Kidney Stone Treatment Better With Ureterorenoscopy

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For renal calculi 5 to 20 mm in diameter, treatment with flexible ureterorenoscopy was associated with higher stone-free and freedom from reintervention rates vs ESWL.
For renal calculi 5 to 20 mm in diameter, treatment with flexible ureterorenoscopy was associated with higher stone-free and freedom from reintervention rates vs ESWL.

Flexible ureterorenoscopy (URS) more effectively treats kidney stones 5 to 20 mm in diameter— including stones outside the lower pole – than extracorporeal shock wave lithotripsy (ESWL), researchers have concluded.

Christian D. Fankhauser, MD, of the University of Zurich in Switzerland, and his team retrospectively studied a cohort of 1282 patients treated at their center from 2003 to 2015. Of these, 999 (78%) and 283 (22%) underwent ESWL and URS, respectively. All patients had previously untreated kidney stones and a stone diameter of 5 to 20 mm.

According to results published in Clinical Kidney Journal, URS exhibited both significantly higher stone-free (84% vs 71%) and freedom from reintervention (79% vs 55%) rates. The same trend appeared in subgroup analyses. URS was superior to ESWL for non-lower-pole stones with respect to stone-free rate (82.4% vs 68.2%) and freedom from reintervention rate (77.2% vs 52.5%).

In multivariable regression analysis, ESWL was independently associated with a significant 58% decreased odds for being stone free and 66% decreased odds for freedom from reintervention compared with URS. Stone size also independently predicted both outcomes.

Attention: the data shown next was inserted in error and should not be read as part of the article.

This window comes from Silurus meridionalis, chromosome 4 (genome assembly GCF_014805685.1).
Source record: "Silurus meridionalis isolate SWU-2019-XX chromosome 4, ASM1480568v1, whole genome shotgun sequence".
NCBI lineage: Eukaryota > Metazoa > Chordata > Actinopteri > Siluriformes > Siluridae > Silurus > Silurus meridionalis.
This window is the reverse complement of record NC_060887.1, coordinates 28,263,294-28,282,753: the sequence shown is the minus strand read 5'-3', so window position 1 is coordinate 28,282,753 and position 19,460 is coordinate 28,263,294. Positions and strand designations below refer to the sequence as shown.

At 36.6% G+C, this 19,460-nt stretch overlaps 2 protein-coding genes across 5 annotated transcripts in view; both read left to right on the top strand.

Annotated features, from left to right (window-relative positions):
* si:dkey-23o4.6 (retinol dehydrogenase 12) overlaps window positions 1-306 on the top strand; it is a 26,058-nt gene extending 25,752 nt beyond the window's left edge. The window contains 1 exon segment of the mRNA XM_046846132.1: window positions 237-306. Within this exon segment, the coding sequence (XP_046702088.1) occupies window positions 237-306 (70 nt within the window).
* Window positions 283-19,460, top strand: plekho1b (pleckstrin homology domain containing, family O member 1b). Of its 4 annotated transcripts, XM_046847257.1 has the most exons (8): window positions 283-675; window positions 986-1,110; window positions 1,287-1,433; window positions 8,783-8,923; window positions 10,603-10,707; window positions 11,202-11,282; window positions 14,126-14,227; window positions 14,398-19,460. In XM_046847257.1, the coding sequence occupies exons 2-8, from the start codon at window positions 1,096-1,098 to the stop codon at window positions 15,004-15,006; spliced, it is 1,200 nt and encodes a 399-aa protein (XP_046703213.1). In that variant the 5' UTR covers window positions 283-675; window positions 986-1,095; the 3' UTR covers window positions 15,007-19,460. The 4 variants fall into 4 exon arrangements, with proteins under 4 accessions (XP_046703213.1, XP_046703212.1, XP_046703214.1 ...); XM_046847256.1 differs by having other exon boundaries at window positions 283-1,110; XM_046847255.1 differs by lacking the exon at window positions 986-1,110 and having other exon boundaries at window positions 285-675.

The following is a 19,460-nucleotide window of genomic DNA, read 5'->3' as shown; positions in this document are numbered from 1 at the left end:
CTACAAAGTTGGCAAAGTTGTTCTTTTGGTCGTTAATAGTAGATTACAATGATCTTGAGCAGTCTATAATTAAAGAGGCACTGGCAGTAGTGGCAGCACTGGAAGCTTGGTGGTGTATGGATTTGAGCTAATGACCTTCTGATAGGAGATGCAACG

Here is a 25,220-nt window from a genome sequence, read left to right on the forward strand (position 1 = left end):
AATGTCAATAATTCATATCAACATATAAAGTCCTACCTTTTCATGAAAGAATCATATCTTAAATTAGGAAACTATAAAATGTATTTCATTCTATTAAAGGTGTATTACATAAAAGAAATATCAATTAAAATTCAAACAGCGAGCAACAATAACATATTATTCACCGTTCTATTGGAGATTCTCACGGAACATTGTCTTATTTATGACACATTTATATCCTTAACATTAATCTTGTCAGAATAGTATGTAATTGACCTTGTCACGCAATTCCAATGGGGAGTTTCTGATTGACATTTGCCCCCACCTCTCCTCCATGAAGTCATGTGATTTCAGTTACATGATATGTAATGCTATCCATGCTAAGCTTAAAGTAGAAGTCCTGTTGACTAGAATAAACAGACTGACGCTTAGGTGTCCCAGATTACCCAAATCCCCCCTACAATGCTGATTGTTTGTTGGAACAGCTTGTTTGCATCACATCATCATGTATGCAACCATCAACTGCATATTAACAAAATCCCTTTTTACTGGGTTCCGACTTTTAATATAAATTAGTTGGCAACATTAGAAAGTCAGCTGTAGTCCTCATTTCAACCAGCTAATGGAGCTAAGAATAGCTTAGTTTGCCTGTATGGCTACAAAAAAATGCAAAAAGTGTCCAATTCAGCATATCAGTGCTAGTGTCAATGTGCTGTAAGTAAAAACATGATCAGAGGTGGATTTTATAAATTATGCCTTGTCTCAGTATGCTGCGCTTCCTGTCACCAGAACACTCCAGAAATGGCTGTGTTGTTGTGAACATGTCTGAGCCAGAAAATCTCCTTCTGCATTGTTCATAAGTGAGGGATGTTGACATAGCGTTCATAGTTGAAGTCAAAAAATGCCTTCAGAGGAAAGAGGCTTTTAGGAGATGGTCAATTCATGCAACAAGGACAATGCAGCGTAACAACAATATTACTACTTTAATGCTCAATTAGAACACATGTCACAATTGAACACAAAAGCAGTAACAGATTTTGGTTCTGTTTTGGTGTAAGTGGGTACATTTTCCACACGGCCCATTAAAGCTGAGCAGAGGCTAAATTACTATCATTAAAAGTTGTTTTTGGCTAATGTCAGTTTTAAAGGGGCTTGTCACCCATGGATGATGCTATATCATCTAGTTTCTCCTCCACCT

Results for lower pole stones agreed with those from a previous meta-analysis. In the current study, URS had a nonsignificant higher stone-free rate (88.9% vs 80.2%) and a significantly higher freedom from reintervention rate (91.7% vs 61.1%). The authors said freedom from reintervention more strongly reflected efficacy.

Few complications occurred with either treatment. Clavien Grade 3a complications developed in 0.8% and 0% and Grade 3b complications in 0.5% and 0.4% of ESWL and URS patients, respectively. The most common complication was urinary tract infection, which supports the role of preprocedural urine culture, according to the authors.

“In the absence of RCTs [randomized controlled trials] for non-lower pole kidney stones, this study is the largest comparative study of treatment efficacy and safety between ESWL and URS, providing evidence that URS might be the better treatment option in untreated kidney stones up to 20mm in size,” Dr Fankhauser and his colleagues concluded.

Reference

Fankhauser CD, Hermanns T, Lieger L, et al. Extracorporeal shock wave lithotripsy versus flexible ureterorenoscopy in the treatment of untreated renal calculi. Clin Kid J. 2018;1–6. doi:10.1093/ckj/sfx151

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